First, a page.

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Standard model extensions with massive neutrinos :Phenomenology, model building and cosmological implications

Final Activity Report Summary - NEUTR-COSMO-ACCEL (Standard model extensions with massive neutrinos: Phenomenology, model building and cosmological implications)

The project is in the field of fundamental research in High Energy Physics, and focuses on interdisciplinary studies that bring together Theory with Experiment, and Elementary Particle Physics with Astrophysics and Cosmology. It also combines analytical calculations with computations based on modern software tools. The project addresses the following topics:
1. Phenomenological and theoretical study of Standard Model extensions with massive neutrinos and lepton number violation, in association with the generic fermions mass problem. These models are motivated by the neutrino data of the recent years.
2. Detailed analysis of the implications of such theories for searches for new particles and interactions in present and future experiments, with particular focus at the LHC at CERN. In this respect, concrete collider search channels have been put forward and analysed.
3. Study of related cosmological implications and predictions for Leptogenesis-Baryogenesis, Dark Matter, Dark Energy and Inflation. The impact of symmetry breaking on density fluctuations and structure formation in the universe has also been analysed.

Here, we summarise some of the key points:
Neutrino textures that match the experimental data have been identified and compared to the ones expected in unified theories. Their predictions for exotic rare decays of charged leptons and kaons have been analysed, and observables that could be tested in future experiments have been proposed. In doing so, the most recent experimental and observational data was constantly monitored and used to derive constrains on the structure of the fundamental theory of nature.

Detailed studies have been performed on CP-violation in the leptonic sector (an open question that attracts a lot of attention, particularly in view of neutrino factories), and its relevance for leptogenesis-baryogenesis. In all calculations higher order quantum corrections have been included, and concrete correlations to test different theoretical constructions have been put forward. An elaborate set of codes has been composed, in order to enable the combined analysis of many different (but inter-dependent) observables, leading to additional predictions for the neutrino mass and mixing parameters that are currently less constrained by the data.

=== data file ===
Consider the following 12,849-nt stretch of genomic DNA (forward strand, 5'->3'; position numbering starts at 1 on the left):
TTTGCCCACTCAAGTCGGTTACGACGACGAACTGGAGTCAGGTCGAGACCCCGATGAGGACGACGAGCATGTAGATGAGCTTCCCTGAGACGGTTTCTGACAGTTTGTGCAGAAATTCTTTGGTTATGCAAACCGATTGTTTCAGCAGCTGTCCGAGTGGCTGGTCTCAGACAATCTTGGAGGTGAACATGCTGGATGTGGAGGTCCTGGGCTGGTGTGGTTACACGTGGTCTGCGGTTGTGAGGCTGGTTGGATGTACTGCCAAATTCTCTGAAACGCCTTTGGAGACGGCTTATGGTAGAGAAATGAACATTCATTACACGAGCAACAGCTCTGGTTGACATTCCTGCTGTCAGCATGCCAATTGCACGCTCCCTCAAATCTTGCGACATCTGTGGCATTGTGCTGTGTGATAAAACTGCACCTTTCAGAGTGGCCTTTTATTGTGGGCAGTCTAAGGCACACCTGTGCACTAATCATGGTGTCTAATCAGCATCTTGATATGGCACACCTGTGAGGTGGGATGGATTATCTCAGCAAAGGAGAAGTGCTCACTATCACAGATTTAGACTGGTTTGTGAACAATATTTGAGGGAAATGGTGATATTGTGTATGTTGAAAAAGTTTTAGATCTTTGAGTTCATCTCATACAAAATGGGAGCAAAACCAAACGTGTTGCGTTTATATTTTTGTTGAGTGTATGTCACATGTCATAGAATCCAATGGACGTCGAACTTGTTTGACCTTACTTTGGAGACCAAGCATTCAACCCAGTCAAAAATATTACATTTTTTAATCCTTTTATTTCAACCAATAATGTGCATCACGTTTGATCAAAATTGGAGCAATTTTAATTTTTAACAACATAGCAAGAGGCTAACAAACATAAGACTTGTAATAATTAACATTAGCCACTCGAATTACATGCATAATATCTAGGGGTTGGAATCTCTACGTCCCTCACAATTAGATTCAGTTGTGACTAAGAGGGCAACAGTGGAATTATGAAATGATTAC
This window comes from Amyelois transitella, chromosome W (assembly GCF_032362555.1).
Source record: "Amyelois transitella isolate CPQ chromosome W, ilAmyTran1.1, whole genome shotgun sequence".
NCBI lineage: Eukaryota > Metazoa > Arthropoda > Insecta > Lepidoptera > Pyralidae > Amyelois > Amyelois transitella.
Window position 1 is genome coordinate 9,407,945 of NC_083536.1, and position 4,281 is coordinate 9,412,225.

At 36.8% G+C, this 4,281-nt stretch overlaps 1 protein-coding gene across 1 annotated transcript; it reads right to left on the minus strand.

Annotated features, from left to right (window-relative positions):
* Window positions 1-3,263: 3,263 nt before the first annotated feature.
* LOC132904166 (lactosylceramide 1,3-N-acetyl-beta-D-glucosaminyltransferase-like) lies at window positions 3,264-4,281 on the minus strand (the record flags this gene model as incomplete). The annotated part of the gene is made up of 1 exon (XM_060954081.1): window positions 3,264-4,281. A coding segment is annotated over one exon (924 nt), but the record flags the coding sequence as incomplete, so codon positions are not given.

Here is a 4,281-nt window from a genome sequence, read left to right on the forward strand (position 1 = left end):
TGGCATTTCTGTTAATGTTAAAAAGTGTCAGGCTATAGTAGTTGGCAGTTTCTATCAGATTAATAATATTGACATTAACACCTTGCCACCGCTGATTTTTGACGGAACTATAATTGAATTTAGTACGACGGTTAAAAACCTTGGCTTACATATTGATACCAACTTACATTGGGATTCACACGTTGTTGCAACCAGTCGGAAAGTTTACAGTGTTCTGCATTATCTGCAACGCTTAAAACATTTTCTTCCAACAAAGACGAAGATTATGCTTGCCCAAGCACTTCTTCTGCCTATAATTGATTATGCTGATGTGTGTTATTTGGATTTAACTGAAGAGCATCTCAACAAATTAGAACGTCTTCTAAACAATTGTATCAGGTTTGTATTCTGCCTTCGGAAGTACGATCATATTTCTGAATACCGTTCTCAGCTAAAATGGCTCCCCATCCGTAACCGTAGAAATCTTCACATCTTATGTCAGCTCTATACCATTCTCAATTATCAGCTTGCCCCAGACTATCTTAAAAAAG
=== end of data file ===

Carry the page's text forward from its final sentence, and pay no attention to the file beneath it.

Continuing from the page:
In the collider searches part, we looked at different manifestations of lepton number violation (either through mixing effects and quantum corrections, or via new interactions). Emphasis has been given on the analysis of novel cascade decays in experiments such as the LHC but also the Linear Collider. In doing so, a detailed analysis of backgrounds had to be performed, and combined with studies of the supersymmetric parameter space. In this case as well, significant effort has been invested on computational aspects, and the development of programs that enable a precise analysis of events with multi-particle final states and novel multi-lepton and multi-jet signatures.

A interesting topic in this respect is to identify the origin of dark matter in models where additional interactions make the lightest supersymmetric particle unstable, thus changing its behaviour not only in colliders, but also in the early universe. Along these lines, we studied for the first time radiative gravitino decays to a photon and a neutrino, generated via couplings that violate lepton or baryon number. We found that here is a wide region of parameters for which gravitinos have a lifetime that is longer than the age of the Universe. This scheme is testable by (i) concrete signals in colliders, (ii) neutrino mass terms, and (iii) photonic signatures, which have also been analysed and compared to recent data.

In view of the extensive input from WMAP (Wilkinson Microwave Anisotropy Probe), we enhanced the initial proposal with Dark Matter studies, and respective constraints on the parameter space of our theoretical models. Additional work, on Cold Dark Matter in non-standard scenarios that also account for Dark Energy in the Universe, has been performed; this indicated that for a wide range of parameters it is possible to evade some of the dangerous constraints that often appear in conventional schemes.

Leptogenesis in the early universe has been studied in different particle physics models and viable schemes have been identified. New ways to realise lepton, and subsequently the observed baryon asymmetry of the Universe through flavour and resonant effects have been proposed, and concrete classifications of theoretical constructions have been put forward.

Finally, we studied cosmological phase transitions due to symmetry breaking, particularly with domain walls acting as seeds of structure formation. Unlike what is expected in most theories, we found that biased phase transitions may generate sufficient density fluctuations at both large and smaller scales, while being compatible with the measurements on Cosmic Microwave Background Anisotropies. After identifying qualitatively viable theoretical models, we proceeded to a detailed numerical study of the evolution of domain wall networks in the early universe.